As we all know, tobacco use remains a leading cause of oral cancer and, as such, the dental profession is eager to find ways to stop people from putting their health at risk by smoking. Many would like to think that the use of e-cigarettes may be the answer, but while it has been demonstrated that vaping is considerably safer than smoking, we must all be mindful that e-cigarettes are a relatively new concept and we do not yet have a complete body of research that proves vaping as 100 percent safe. After all, cigarettes were not initially considered dangerous to our health – nor was thalidomide.
And indeed, there have been several studies undertaken in recent months that have highlighted the potential risks posed by e-cigarettes. In one, it was shown that e-cigarettes are linked to oral cancer causing tobacco-specific nitrosamines (TSNAs) and N’-nitrosonornicotine, a known oral and esophageal carcinogen. Importantly, the presence of TSNA in e-cigarette users remained higher than in non-users, and those that smoked and vaped presented comparable levels to those that simply smoked. Another study has shown that vaping may also be linked to weaker immune systems and lung inflammation.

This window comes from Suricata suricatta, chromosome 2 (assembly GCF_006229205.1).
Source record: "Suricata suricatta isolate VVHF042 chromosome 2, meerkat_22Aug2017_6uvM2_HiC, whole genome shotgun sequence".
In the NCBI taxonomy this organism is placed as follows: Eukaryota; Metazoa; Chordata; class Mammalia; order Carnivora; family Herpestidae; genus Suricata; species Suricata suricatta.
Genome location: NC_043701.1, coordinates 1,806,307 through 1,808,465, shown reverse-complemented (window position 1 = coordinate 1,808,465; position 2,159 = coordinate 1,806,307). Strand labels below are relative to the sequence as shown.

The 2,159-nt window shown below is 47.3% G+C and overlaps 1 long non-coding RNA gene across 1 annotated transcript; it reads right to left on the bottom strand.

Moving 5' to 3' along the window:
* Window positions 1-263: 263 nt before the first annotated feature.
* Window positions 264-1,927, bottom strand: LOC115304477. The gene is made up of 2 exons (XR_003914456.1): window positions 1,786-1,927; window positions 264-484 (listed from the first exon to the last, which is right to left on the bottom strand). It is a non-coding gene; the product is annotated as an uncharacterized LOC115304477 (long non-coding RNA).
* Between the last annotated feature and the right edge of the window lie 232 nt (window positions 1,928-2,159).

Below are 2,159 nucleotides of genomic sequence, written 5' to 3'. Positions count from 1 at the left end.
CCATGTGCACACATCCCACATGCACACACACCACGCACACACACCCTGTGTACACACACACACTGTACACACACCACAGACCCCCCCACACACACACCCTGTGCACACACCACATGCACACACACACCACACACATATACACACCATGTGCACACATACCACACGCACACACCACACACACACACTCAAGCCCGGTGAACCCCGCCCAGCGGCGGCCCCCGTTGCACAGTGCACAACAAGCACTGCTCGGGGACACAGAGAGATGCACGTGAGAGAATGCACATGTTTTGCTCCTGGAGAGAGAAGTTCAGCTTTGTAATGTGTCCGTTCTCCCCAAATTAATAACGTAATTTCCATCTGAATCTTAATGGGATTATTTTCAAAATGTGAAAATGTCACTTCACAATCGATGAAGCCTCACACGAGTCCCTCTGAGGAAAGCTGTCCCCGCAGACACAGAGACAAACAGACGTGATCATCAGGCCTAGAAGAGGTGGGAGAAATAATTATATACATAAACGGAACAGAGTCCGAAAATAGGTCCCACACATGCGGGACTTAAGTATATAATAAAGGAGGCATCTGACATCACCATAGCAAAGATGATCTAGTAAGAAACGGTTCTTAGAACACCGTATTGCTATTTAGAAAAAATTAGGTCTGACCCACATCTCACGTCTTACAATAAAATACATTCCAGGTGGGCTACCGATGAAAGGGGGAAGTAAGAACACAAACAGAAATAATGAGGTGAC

As such, it is important to stay up to date with all of the available information and to impress on patients the fact that, while e-cigarettes may be a better alternative to smoking, there is still a lot we do not know about the effects they can have on our bodies long-term.